LGBT Health Awareness Week (March 26 – March 30) is a time to bring attention to the devastating cycle of discrimination and health disparities that affect lesbian, gay, bisexual and transgender people. It is also a time to rise to the challenges this new era presents, including looking for facts and authentic analysis to empower LGBT and HIV/AIDS communities.
For instance, in Los Angeles County, poverty is one of the biggest barriers preventing individuals from accessing healthcare. Roughly 68 percent of the clients we see at APLA Health live on less than $20,000 a year. Throughout California, LGBT individuals are more likely to be poorer than non-LGBT individuals; with LGBT females being even more likely than their male counterparts to be poorer or lack the money for healthcare.
In addition to poverty, LGBT individuals experience various unique mental health needs. Discrimination against LGBT persons has been associated with high rates of substance abuse, depression and suicide.
The need for cultural competent behavioral health is especially acute among our transgender brothers and sisters who may feel like they have nowhere to turn. Among transgender individuals, behavioral health indicators show even more disparities compared to cisgender adults. 34 percent of transgender adults experience lifetime suicidal thoughts, 22 percent experience suicide attempt(s) and 33 percent have had serious psychological distress.
APLA Health is fighting this stigma by creating an environment where people comfortably access vital services. We provide culturally competent counseling with regard to sexual orientation, gender identity, cultural background, or ability to pay.
In addition to the social and health disparities LGBT encounter, our civil rights are also under attack by a Congress and a White House who are trying to erase LGBT individuals from healthcare and public policy.
Some of the recent low points for LGBT individuals in America include creating an environment of self-censorship among CDC staff resulting in seven banned words (including “transgender”), the wholesale removal of LGBT data from government websites, the removal of questions from the U.S. Census regarding sexual orientation and gender identity, the Justice Department’s decision that federal law does not protect LGBT employees from discrimination, the creation a new Conscience and Religious Freedom Division, which will open the door to flagrant acts of discrimination against a broad range of individuals including LGBT people and their families, and the White House’s failure to nominate anyone as director of the Office of National AIDS Policy.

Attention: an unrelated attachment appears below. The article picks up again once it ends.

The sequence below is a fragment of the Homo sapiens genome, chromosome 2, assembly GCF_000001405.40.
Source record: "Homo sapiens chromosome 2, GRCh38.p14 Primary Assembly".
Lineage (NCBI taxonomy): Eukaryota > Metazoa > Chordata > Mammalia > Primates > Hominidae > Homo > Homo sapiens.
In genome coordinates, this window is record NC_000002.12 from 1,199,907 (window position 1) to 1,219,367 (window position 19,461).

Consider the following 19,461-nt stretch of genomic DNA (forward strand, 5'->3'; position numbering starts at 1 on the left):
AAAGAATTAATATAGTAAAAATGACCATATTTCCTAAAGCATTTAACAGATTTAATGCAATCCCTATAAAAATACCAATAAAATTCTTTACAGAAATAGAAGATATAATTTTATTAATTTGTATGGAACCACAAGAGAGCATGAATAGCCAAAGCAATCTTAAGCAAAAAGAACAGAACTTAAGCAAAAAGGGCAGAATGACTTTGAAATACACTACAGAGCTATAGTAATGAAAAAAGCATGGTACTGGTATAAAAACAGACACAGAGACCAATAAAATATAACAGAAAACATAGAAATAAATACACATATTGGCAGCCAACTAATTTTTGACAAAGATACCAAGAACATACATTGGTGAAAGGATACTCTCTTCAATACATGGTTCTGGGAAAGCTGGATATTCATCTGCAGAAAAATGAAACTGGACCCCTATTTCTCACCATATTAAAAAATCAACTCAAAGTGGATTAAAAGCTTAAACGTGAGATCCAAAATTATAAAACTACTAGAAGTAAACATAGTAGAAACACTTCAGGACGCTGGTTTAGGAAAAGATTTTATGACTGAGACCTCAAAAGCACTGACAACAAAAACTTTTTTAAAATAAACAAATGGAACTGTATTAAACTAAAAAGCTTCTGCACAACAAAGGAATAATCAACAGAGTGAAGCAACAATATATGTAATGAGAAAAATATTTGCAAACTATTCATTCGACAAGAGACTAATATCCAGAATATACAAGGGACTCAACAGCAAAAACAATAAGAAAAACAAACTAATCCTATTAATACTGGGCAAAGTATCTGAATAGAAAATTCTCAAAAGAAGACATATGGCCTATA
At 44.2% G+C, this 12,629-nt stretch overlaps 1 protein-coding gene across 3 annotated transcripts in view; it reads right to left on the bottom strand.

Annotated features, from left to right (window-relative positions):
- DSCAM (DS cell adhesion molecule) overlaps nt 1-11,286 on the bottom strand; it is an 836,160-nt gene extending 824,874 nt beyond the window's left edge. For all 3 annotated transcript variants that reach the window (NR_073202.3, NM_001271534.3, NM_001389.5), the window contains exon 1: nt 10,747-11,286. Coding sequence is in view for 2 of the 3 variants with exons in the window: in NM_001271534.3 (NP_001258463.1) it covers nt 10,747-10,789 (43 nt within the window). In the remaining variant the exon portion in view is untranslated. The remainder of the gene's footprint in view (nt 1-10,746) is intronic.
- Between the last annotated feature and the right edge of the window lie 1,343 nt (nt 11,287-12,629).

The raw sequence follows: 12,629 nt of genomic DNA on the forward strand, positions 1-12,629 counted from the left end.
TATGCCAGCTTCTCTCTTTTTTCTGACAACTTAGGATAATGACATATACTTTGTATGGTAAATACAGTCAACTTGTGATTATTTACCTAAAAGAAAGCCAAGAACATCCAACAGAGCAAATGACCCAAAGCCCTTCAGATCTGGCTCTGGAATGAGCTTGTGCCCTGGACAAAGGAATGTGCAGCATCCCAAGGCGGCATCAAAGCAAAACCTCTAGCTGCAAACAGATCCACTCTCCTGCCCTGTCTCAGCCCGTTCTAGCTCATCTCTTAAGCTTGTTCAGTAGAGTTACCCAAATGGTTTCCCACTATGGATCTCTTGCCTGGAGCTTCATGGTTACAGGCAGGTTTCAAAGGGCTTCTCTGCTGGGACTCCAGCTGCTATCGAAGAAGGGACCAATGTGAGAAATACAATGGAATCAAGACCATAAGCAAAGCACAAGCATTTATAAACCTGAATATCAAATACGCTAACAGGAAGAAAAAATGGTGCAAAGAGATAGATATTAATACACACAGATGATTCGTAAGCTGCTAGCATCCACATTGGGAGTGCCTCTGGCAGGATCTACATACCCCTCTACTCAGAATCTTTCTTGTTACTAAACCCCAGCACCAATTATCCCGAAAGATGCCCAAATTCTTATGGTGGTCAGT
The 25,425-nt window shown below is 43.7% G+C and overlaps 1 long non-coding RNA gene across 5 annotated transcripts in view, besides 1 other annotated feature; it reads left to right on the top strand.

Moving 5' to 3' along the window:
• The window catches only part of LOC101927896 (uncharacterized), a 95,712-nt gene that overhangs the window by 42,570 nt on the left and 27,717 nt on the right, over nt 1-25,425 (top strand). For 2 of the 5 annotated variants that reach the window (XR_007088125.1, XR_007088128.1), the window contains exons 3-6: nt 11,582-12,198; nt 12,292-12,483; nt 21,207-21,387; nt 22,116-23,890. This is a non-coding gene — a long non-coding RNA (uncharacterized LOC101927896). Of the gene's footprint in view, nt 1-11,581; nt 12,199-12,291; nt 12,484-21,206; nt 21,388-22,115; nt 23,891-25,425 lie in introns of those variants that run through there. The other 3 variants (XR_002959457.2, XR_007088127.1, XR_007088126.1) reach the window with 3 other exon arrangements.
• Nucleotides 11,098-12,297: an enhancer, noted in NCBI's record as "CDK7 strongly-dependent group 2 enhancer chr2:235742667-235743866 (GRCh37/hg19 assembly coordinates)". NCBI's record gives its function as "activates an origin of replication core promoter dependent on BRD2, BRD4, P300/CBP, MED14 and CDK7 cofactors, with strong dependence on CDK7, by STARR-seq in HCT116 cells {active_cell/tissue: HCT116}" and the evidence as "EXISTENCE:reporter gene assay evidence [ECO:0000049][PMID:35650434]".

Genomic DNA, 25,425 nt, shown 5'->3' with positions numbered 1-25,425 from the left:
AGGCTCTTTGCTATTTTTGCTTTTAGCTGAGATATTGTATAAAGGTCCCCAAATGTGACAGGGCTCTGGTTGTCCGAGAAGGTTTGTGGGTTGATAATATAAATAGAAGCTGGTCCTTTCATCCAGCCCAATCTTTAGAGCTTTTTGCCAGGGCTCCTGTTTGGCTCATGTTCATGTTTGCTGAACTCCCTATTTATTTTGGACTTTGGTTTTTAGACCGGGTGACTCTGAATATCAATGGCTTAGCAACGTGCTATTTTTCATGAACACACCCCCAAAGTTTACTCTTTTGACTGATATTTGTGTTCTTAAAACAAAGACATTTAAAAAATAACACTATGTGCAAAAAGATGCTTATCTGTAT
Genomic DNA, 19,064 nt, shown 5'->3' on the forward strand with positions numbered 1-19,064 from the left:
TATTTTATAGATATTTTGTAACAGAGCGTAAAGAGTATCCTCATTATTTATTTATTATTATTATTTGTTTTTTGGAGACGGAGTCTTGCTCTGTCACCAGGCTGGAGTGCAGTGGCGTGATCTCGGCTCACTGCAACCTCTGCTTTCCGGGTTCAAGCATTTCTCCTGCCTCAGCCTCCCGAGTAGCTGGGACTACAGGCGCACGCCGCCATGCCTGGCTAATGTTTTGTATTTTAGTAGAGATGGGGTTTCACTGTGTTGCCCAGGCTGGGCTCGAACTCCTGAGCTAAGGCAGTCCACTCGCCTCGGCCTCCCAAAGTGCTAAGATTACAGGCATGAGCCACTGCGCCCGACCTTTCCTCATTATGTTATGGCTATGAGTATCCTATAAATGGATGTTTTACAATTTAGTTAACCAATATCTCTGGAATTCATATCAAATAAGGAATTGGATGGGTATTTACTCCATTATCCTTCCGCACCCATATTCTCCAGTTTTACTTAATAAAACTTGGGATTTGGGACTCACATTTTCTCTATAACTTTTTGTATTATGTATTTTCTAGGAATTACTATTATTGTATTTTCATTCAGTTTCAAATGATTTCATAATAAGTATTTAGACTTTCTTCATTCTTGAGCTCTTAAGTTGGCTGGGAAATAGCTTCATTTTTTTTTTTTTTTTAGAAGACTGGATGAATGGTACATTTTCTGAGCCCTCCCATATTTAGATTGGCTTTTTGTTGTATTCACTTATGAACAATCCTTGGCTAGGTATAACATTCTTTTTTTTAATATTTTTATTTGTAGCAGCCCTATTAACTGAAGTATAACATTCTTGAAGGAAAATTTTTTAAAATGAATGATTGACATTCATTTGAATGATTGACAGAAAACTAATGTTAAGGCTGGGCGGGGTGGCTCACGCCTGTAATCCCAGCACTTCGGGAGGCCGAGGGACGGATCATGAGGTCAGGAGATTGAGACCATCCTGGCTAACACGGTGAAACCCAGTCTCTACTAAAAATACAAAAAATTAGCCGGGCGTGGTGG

Ongoing attacks to the Affordable Care Act (ACA) also risk the health of LGBT people. The ACA allowed more individuals than ever to get healthcare coverage, but still 15 percent of LGBT Americans across all income ranges were uninsured in 2017, compared to 7 percent of non-LGBT Americans. If the ACA is further undermined by Congress or the White House, nearly a million LGBT adults may lose health insurance by 2026.
APLA Health has been serving the LGBT community throughout Los Angeles County for 35 years, addressing those disparities – including poverty and unique mental health needs – and working to fight the stigma around HIV and gay and bisexual men and transgender individuals.
At our six clinic sites, APLA Health provides free and low-cost medical care and support services to more than 14,000 patients and clients each year; 69 percent of who identify as LGBT and 57 percent who are from a community of color. We help in four key areas: Healthcare, Critical HIV Support Services, Health Education & HIV Prevention and Advocacy for the LGBT community and people living with HIV/AIDS.
As a federally qualified health center, APLA Health helps our LGBT community by providing free or low-cost primary, dental and behavioral healthcare regardless of ability to pay or insurance status. We believe that no one should put their health at risk because healthcare is too expensive. Everyone who walks through our doors will be treated with respect and will work with our team on one goal – to get them healthy and keep them healthy.
We work with each of our patients as a unique individual so we can best serve their healthcare needs. We also partner with other organizations to share best practices on how we can all improve our community with collective cultural competency to serve LGBT individuals.
With everything that is going on, it is more important than ever this year to take a moment, reflect, and recommit to addressing the struggle our LGBT communities face to simply access the basic human right of health. Rest assured that APLA Health is here fighting for our community and taking care of everyone who walks through our doors; just as we have done for the last 35 years.
Craig E. Thompson is the Chief Executive Officer at APLA Health